Researchers publishing a new study on plastic contamination of the world’s oceans find that fish prefer eating microplastic particles “like they were teenagers eating fast food,” a result causing serious damage to worldwide fish stocks.
The production of plastics has bloomed over the past 50 years from 15 million tonnes in 1964 to 311 million tonnes in 2014, a number which is expected to double again over the next 20 years, according to a World Economic Forum report. About 8 million tonnes of plastics make their way to the ocean each year, which equates to dumping one garbage truck of plastic into the ocean every minute, according to a World Economic Forum report, and offering up the disturbing projection that by the year 2025 the oceans will contain one tonne of plastic for every three tonnes of fish and by 2050 there will be more plastic in the ocean by weight than fish.
Once in the environment, plastics take hundreds and even thousands of years to break down. Through exposure to ultraviolet radiation, water and physical processes, plastic objects end up in the oceans as microplastics – deemed any particle less than 5 mm in length -which studies have shown can play serious havoc with ecosystems through their accidental ingestion by sea life.
But until now, the extent to which microplastics have supplanted normal food supplies for fish has been unknown.
Scientists with the Department of Ecology and Genetics at Uppsala University in Sweden studied the effects of exposure to microplastics on perch larvae and found that not only are egg development and hatching rates negatively impacted by microplastic concentrations in the environment but so are behaviour patterns. The researchers found that 10-day old fish larvae reared in environments with average levels of microplastic pollutants (registered in the Baltic Sea off the coast of Sweden as between 7,000 to 10,000 plastic particles per cubed metre of water) were less active, displayed weaker predator responses and actually favoured ingesting the non-nutritious microplastic particles over their natural freely swimming zooplankton food source.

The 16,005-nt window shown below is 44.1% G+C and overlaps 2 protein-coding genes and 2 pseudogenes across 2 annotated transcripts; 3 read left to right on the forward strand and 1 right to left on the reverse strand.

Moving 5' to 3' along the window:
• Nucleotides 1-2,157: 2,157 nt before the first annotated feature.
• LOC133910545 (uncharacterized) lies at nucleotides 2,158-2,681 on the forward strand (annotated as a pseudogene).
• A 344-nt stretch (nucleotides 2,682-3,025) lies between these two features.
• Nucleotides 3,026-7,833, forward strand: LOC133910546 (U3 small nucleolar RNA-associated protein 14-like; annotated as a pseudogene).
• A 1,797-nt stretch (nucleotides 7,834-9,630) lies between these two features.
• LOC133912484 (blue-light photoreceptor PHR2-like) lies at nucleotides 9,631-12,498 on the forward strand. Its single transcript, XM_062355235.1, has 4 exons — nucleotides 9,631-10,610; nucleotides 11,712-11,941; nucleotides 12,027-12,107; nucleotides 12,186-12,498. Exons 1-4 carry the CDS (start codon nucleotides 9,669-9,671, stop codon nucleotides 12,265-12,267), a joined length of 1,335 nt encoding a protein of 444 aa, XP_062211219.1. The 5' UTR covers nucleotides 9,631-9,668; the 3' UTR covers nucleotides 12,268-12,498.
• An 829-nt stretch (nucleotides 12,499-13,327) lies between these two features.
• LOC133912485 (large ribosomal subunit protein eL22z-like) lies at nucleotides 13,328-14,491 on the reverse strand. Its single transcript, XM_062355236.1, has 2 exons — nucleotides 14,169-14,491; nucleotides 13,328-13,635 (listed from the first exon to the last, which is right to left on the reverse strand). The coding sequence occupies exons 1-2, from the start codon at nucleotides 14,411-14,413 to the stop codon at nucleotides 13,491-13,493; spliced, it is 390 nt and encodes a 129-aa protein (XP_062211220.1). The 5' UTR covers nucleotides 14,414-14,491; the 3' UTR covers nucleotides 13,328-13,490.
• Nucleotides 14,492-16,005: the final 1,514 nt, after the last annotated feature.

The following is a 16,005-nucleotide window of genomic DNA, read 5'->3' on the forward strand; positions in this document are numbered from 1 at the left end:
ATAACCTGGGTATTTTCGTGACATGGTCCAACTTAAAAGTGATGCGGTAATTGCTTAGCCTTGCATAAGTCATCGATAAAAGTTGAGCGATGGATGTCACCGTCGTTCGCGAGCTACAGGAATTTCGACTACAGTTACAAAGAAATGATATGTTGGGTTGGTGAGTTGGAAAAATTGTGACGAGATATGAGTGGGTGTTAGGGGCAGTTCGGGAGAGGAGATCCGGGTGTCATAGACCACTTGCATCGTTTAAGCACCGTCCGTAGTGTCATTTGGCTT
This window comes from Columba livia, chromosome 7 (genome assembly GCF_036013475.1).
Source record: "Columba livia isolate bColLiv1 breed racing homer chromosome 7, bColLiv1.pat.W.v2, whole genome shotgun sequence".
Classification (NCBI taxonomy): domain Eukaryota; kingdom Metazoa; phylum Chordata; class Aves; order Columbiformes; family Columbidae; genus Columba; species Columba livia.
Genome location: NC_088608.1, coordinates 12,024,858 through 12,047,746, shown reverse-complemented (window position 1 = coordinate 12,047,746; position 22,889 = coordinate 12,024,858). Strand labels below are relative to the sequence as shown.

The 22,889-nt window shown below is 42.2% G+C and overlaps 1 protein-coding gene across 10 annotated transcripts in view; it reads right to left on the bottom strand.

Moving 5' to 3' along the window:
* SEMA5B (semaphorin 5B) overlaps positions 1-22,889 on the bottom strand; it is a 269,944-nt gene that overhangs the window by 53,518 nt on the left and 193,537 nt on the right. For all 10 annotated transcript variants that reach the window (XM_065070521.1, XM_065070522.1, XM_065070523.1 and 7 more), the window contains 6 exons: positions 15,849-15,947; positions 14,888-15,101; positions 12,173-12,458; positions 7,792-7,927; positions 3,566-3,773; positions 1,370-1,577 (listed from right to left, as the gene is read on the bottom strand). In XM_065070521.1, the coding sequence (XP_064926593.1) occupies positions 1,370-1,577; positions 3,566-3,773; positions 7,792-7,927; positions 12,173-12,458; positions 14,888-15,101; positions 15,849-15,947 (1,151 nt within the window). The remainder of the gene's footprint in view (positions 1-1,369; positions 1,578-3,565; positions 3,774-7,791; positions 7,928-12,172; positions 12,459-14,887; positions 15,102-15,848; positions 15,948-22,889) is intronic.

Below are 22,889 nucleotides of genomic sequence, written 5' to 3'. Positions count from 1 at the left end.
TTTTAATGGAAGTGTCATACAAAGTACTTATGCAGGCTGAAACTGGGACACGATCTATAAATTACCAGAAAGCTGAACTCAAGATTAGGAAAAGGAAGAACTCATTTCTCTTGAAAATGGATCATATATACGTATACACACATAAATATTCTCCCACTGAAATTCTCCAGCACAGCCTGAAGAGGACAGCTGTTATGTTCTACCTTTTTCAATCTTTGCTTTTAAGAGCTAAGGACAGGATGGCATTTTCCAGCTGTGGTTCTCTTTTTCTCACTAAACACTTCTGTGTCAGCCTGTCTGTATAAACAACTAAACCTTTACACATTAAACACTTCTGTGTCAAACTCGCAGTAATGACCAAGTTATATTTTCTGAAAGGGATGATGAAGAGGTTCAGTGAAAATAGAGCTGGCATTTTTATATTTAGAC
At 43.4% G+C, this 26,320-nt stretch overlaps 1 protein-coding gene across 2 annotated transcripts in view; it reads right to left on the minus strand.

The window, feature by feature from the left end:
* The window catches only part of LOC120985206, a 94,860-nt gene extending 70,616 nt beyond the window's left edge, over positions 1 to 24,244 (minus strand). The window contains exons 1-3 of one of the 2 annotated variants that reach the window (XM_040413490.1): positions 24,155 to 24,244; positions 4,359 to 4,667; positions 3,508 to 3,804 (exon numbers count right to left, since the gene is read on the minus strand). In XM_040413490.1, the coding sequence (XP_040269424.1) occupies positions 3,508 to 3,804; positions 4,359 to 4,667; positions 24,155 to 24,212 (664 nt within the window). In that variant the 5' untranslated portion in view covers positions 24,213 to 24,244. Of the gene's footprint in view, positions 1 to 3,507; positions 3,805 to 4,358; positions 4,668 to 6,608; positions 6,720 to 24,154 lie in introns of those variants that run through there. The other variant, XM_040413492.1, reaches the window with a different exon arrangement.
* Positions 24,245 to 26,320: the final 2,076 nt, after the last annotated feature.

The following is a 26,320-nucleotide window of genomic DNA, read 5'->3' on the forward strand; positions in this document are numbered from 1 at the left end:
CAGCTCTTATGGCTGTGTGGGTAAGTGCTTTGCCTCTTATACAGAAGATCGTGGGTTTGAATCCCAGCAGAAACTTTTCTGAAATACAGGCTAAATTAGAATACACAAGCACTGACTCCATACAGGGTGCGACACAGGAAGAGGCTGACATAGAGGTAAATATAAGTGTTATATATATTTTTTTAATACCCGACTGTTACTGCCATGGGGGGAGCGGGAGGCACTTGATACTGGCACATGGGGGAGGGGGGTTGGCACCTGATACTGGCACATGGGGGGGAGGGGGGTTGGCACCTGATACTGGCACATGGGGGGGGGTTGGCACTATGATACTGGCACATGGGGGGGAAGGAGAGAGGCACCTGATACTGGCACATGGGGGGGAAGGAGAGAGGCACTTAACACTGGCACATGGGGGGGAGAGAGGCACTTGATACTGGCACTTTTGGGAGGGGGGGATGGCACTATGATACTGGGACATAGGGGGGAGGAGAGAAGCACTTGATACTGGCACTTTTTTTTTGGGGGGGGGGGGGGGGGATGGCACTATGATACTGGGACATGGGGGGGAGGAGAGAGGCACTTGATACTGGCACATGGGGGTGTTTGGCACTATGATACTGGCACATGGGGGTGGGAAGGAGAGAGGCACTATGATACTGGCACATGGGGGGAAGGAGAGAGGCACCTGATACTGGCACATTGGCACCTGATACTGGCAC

“They all had access to zooplankton and yet they decided to just eat plastic in that treatment. It seems to be a chemical or physical cue that the plastic has, that triggers a feeding response in fish,” says Dr. Oona Lonnstedt, co-author of the study. “If early life-history stages of other species are similarly affected by microplastics, and this translates to increased mortality rates, the effects on aquatic ecosystems could be profound,” say the study’s authors.
A 2015 report by the advocacy group Ocean Conservancy offers up a plan to cut plastic waste leakage into the ocean by 45 per cent over the next ten years, at a cost of only $5 billion USD a year. “Considering this is a global environmental challenge impacting sanitation and health, land values, important sources of global protein, and the growth of the consumer goods and packaging industries, an estimated $5 billion scale of intervention makes this one of the most solvable of the environmental challenges we collectively face,” says Martin Stuchtey, director of the McKinsey Center for Business and Environment, a research partner on the report.
In outlining specific land-based solutions to the problem the report points to five priority countries (China, Indonesia, Philippines, Vietnam and Thailand) which collectively account for half of all global plastic leakage into the ocean.
Canada’s David Suzuki Foundation argues that individuals as consumers can help in reducing plastic waste in our oceans by refusing to buy unnecessary, disposable plastic items such as bottled plastic water and single-serve coffee pods and by cutting back on the purchasing of overpackaged goods.